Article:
Genie functions

Page updated October 26, 2009
There is not yet an official logo for Genie/Vala, above image just a placeholder.


A function, in relation to an object, is also called a method. But, I will stick with the more generic name, function. In some lanuages also there is a distinction from a procedure, which does not return a value whereas a function does -- again, an unnecessary proliferation of terminology.

If you are reading this you most likely do have some exposure to a programming language, so will know what a function is. Genie is more of the same, no surprises here.

One thing though, Genie has Python's simple clear syntax that designates all blocks of code purely by the indentation. No BEGIN ... END or { ... }!

Unlike Python though, Genie is a statically typed language, so the type of data has to be declared, though Genie does support type inference which is a mechanism by which the Vala compiler can guess the type based on first usage.
So, whereas in Python you might have had i=123, in Genie you would have i:int=123 the first time that i is used in the code. Or, if type inference is used, var i=123  -- pretty easy to get accustomed to!

Any other special features of Genie in relation to functions will be explained as we go along...

A simple function

def addon(x:int) : int
x += 1
return x

y:int = addon(z)
Pretty understandable, I think. The first line starts with the def keyword, and addon is the name I have chosen for the function. clarifying a few points about this example...

Passed parameters
That first line, see how the passed parameter is defined along with its type. If there are no passed parameters, then don't put anything between the brackets, or if more than one, put a comma delimiter between them.

Return value
If you don't want to return anything, then leave off the :int part.

Something else that you would need to know about is where the various variables are visible, that is, their scope...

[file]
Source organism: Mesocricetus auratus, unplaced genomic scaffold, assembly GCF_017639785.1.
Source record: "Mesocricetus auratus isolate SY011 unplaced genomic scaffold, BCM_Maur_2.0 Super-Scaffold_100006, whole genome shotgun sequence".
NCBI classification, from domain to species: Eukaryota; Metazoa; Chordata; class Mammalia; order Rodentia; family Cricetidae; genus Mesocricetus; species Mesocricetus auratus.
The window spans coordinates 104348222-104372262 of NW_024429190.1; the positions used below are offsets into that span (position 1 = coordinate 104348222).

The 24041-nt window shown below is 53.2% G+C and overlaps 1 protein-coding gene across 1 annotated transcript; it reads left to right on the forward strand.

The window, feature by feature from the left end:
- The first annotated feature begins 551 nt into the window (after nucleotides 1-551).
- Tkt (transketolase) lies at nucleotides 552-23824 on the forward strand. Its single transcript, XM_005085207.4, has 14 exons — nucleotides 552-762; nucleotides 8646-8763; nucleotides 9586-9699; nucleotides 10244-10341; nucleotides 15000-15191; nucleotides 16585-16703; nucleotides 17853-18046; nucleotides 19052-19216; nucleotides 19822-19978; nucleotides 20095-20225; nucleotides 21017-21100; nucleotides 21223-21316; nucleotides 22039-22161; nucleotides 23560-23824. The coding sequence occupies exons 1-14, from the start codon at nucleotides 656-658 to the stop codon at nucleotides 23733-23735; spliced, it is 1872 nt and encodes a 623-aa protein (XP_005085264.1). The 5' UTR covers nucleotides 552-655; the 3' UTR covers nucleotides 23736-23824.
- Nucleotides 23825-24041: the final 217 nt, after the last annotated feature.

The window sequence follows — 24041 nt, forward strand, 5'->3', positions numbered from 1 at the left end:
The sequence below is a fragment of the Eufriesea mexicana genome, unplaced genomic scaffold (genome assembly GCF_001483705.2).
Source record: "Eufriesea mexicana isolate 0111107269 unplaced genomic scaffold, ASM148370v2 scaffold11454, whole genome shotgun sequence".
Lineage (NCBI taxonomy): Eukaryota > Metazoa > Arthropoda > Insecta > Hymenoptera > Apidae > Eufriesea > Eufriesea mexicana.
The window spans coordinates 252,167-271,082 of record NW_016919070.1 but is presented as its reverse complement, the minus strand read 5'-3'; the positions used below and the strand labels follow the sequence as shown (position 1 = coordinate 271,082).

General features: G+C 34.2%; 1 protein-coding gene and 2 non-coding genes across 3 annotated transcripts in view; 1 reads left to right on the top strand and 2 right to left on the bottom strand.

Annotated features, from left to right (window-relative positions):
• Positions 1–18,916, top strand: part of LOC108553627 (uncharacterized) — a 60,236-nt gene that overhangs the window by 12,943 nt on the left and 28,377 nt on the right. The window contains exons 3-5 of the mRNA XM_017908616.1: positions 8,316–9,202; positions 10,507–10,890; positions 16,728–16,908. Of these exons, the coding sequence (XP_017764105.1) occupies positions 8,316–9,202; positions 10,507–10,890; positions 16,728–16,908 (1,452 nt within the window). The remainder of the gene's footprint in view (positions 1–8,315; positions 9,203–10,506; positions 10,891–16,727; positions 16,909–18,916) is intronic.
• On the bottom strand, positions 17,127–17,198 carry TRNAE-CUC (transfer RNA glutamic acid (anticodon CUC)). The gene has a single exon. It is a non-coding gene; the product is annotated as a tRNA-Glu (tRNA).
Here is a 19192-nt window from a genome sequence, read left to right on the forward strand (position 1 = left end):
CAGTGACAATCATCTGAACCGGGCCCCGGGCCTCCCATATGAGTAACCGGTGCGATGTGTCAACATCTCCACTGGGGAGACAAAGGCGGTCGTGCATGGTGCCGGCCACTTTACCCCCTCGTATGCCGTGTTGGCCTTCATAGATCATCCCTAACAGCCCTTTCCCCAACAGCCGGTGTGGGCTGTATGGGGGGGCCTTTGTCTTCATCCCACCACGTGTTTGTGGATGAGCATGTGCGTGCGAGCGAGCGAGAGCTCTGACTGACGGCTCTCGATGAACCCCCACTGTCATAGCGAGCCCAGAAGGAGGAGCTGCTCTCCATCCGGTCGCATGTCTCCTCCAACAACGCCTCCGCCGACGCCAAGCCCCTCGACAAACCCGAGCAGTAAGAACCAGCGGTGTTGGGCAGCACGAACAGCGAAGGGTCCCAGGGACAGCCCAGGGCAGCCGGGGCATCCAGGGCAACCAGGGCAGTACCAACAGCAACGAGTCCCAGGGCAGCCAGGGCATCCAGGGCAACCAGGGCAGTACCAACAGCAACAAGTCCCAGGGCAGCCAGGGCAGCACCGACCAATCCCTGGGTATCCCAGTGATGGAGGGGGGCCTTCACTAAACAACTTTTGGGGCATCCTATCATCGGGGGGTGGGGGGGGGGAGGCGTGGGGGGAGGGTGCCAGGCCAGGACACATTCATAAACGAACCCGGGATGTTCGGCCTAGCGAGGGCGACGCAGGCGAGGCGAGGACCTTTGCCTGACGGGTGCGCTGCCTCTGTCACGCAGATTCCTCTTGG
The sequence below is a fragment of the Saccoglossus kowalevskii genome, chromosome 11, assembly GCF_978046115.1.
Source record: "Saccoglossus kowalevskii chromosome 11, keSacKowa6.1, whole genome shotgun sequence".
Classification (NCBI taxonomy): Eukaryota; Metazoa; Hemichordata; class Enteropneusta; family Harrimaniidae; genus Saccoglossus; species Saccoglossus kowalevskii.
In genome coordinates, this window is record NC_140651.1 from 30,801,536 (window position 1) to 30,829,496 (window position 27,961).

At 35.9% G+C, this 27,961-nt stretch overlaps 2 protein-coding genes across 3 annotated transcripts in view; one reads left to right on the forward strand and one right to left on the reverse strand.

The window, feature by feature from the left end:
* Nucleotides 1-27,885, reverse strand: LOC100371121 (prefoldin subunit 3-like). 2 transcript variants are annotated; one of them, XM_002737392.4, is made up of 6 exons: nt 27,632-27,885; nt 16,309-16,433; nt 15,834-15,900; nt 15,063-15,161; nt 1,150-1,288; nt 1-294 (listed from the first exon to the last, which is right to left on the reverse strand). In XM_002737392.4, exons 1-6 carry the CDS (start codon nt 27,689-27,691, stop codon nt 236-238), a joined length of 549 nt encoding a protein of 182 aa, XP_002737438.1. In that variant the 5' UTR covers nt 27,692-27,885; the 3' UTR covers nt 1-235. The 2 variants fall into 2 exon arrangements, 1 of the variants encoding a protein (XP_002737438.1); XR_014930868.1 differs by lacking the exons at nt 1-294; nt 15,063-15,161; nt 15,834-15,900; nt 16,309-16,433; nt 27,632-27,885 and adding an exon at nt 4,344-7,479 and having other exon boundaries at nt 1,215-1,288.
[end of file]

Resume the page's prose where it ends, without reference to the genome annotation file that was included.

Default variable visibility
In a nutshell, the only variable that code inside the function can see is x. It cannot see z or y. Similarly, the mainline code cannot see x. So, I could have declared another variable z inside the function and it is completely different from the mainline z.

Passing by value or reference

In some languages like C and C++ this topic can cause some confusion...

Passing by value
The above code is an example of pass-by-value. That is, the value of z has been passed into the function. The important point about this is that the z variable itself is not visible inside the function so cannot be modified.

Passing by reference
Instead of passing the value of z, if its address was passed then the function would have a means of writing to z directly. But how to do that?

Genie has two broad classifications of data types: value and reference.
These are introduced in my Genie data types page.

Summarising, these are all value types:
int, uint, char, uchar, unichar, bool, float, double, enum
int8 uint8 int16 uint16 int32 uint32 int64 uint64

And these are all reference types:
string, array, dict, list
(see further explanation about struct in the data types page)

The default behaviour is that the value types are passed into a function by value, and the reference types passed by reference.